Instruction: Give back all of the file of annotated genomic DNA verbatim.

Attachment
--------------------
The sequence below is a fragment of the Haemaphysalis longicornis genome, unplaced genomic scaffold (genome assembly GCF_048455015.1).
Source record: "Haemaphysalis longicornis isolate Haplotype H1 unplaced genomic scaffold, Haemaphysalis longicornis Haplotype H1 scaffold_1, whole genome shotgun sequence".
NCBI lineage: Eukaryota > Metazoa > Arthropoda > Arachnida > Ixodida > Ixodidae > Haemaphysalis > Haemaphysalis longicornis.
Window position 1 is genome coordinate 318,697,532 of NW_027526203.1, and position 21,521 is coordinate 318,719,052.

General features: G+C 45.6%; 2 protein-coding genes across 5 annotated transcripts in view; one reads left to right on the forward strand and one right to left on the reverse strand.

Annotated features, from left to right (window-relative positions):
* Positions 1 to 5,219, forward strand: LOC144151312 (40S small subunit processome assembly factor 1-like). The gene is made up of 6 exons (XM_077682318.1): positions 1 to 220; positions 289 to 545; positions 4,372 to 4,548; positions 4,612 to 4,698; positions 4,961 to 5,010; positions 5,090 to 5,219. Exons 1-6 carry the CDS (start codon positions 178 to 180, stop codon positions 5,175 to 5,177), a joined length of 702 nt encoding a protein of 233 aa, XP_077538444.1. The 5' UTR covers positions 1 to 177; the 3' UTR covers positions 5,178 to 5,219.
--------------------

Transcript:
The sequence below is a fragment of the Haemaphysalis longicornis genome, unplaced genomic scaffold (genome assembly GCF_048455015.1).
Source record: "Haemaphysalis longicornis isolate Haplotype H1 unplaced genomic scaffold, Haemaphysalis longicornis Haplotype H1 scaffold_1, whole genome shotgun sequence".
NCBI lineage: Eukaryota > Metazoa > Arthropoda > Arachnida > Ixodida > Ixodidae > Haemaphysalis > Haemaphysalis longicornis.
Window position 1 is genome coordinate 318,697,532 of NW_027526203.1, and position 21,521 is coordinate 318,719,052.

General features: G+C 45.6%; 2 protein-coding genes across 5 annotated transcripts in view; one reads left to right on the forward strand and one right to left on the reverse strand.

Annotated features, from left to right (window-relative positions):
* Positions 1 to 5,219, forward strand: LOC144151312 (40S small subunit processome assembly factor 1-like). The gene is made up of 6 exons (XM_077682318.1): positions 1 to 220; positions 289 to 545; positions 4,372 to 4,548; positions 4,612 to 4,698; positions 4,961 to 5,010; positions 5,090 to 5,219. Exons 1-6 carry the CDS (start codon positions 178 to 180, stop codon positions 5,175 to 5,177), a joined length of 702 nt encoding a protein of 233 aa, XP_077538444.1. The 5' UTR covers positions 1 to 177; the 3' UTR covers positions 5,178 to 5,219.